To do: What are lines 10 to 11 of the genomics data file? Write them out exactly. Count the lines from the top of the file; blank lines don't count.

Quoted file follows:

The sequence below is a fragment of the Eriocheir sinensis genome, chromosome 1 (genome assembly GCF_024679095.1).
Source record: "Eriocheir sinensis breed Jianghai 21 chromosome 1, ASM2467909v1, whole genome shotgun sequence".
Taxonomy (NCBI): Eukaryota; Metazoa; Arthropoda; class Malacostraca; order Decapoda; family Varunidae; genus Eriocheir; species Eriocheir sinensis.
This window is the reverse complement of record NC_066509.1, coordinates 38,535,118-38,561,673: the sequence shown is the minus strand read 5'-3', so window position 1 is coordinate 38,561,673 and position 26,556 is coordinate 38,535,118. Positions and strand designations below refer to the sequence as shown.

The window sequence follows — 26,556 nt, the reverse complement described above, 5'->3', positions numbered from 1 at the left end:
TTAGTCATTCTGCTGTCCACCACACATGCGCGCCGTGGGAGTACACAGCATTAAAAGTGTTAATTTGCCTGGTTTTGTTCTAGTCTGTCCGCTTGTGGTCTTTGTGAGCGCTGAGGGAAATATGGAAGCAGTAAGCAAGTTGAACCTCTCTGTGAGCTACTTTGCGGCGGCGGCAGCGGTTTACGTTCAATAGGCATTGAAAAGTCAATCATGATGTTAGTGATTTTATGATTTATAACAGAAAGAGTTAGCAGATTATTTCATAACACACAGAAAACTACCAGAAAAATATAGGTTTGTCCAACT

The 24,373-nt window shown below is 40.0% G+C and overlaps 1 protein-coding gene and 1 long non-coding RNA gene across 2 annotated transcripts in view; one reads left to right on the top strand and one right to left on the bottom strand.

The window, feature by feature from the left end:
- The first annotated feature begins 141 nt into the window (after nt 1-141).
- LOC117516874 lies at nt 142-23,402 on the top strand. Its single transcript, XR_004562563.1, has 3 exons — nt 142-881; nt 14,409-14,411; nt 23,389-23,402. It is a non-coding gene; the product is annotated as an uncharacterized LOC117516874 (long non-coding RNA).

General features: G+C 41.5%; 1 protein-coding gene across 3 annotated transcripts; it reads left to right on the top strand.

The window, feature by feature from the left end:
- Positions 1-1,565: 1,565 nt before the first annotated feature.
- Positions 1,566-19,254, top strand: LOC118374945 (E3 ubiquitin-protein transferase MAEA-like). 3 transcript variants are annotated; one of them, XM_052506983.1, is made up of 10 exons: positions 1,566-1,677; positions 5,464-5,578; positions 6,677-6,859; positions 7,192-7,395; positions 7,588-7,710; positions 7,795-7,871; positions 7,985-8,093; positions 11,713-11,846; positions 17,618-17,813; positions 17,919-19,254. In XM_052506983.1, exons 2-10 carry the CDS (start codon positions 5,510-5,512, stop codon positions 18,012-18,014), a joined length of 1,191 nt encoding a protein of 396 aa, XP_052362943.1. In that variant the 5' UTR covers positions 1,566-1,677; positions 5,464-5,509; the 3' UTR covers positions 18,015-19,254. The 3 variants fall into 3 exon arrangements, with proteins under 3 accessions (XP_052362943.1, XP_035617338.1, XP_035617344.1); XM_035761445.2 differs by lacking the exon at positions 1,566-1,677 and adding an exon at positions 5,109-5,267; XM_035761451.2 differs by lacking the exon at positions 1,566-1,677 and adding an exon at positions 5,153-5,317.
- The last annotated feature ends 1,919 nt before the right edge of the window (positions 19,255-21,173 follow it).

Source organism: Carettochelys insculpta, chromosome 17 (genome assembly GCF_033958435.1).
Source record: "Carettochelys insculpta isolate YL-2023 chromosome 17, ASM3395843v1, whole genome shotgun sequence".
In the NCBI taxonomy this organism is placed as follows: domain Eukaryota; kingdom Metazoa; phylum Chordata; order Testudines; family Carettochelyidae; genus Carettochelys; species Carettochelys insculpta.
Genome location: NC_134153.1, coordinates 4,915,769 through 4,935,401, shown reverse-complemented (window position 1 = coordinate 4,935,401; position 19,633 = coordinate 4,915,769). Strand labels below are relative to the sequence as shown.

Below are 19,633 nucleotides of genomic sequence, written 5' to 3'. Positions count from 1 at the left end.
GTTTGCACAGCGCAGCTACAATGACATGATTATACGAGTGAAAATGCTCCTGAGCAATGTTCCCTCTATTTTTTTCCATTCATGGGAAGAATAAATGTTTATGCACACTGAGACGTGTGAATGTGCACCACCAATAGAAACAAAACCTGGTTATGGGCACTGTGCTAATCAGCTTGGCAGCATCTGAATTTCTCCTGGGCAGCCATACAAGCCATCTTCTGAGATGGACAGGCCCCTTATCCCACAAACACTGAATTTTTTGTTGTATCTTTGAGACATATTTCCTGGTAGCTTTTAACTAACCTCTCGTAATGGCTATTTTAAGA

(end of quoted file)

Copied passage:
- LOC117516874 lies at nt 142-23,402 on the top strand. Its single transcript, XR_004562563.1, has 3 exons — nt 142-881; nt 14,409-14,411; nt 23,389-23,402. It is a non-coding gene; the product is annotated as an uncharacterized LOC117516874 (long non-coding RNA).

General features: G+C 41.5%; 1 protein-coding gene across 3 annotated transcripts; it reads left to right on the top strand.